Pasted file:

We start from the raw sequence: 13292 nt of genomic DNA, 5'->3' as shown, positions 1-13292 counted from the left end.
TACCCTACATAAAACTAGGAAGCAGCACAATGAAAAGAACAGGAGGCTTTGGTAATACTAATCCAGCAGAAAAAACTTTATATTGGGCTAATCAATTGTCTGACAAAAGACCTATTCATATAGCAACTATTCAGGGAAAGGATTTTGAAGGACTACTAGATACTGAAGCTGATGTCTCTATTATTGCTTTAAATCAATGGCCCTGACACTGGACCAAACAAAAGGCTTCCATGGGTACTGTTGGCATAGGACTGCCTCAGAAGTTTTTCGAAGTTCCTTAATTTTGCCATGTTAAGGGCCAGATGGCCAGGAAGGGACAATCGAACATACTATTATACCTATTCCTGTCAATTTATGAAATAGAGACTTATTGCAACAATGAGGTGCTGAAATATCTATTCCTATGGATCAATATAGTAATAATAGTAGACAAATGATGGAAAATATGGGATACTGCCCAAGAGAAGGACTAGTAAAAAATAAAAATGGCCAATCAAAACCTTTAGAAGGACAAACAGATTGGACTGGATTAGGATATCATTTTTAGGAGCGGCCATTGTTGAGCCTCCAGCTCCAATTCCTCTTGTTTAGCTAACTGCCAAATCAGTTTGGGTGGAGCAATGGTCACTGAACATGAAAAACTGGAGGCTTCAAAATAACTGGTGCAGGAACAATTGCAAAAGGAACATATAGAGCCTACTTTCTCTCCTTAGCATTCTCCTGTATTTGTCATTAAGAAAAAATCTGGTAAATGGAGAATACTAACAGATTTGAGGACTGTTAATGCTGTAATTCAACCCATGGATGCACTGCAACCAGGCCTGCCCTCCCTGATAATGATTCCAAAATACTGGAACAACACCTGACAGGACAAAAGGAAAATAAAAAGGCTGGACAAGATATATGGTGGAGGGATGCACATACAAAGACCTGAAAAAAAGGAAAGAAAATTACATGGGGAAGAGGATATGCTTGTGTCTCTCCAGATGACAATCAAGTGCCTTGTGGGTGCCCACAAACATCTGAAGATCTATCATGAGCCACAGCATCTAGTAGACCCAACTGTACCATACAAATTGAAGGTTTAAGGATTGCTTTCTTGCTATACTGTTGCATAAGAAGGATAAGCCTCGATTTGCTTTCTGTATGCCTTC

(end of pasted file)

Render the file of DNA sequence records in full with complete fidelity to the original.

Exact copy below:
We start from the raw sequence: 13292 nt of genomic DNA, 5'->3' as shown, positions 1-13292 counted from the left end.
TACCCTACATAAAACTAGGAAGCAGCACAATGAAAAGAACAGGAGGCTTTGGTAATACTAATCCAGCAGAAAAAACTTTATATTGGGCTAATCAATTGTCTGACAAAAGACCTATTCATATAGCAACTATTCAGGGAAAGGATTTTGAAGGACTACTAGATACTGAAGCTGATGTCTCTATTATTGCTTTAAATCAATGGCCCTGACACTGGACCAAACAAAAGGCTTCCATGGGTACTGTTGGCATAGGACTGCCTCAGAAGTTTTTCGAAGTTCCTTAATTTTGCCATGTTAAGGGCCAGATGGCCAGGAAGGGACAATCGAACATACTATTATACCTATTCCTGTCAATTTATGAAATAGAGACTTATTGCAACAATGAGGTGCTGAAATATCTATTCCTATGGATCAATATAGTAATAATAGTAGACAAATGATGGAAAATATGGGATACTGCCCAAGAGAAGGACTAGTAAAAAATAAAAATGGCCAATCAAAACCTTTAGAAGGACAAACAGATTGGACTGGATTAGGATATCATTTTTAGGAGCGGCCATTGTTGAGCCTCCAGCTCCAATTCCTCTTGTTTAGCTAACTGCCAAATCAGTTTGGGTGGAGCAATGGTCACTGAACATGAAAAACTGGAGGCTTCAAAATAACTGGTGCAGGAACAATTGCAAAAGGAACATATAGAGCCTACTTTCTCTCCTTAGCATTCTCCTGTATTTGTCATTAAGAAAAAATCTGGTAAATGGAGAATACTAACAGATTTGAGGACTGTTAATGCTGTAATTCAACCCATGGATGCACTGCAACCAGGCCTGCCCTCCCTGATAATGATTCCAAAATACTGGAACAACACCTGACAGGACAAAAGGAAAATAAAAAGGCTGGACAAGATATATGGTGGAGGGATGCACATACAAAGACCTGAAAAAAAGGAAAGAAAATTACATGGGGAAGAGGATATGCTTGTGTCTCTCCAGATGACAATCAAGTGCCTTGTGGGTGCCCACAAACATCTGAAGATCTATCATGAGCCACAGCATCTAGTAGACCCAACTGTACCATACAAATTGAAGGTTTAAGGATTGCTTTCTTGCTATACTGTTGCATAAGAAGGATAAGCCTCGATTTGCTTTCTGTATGCCTTC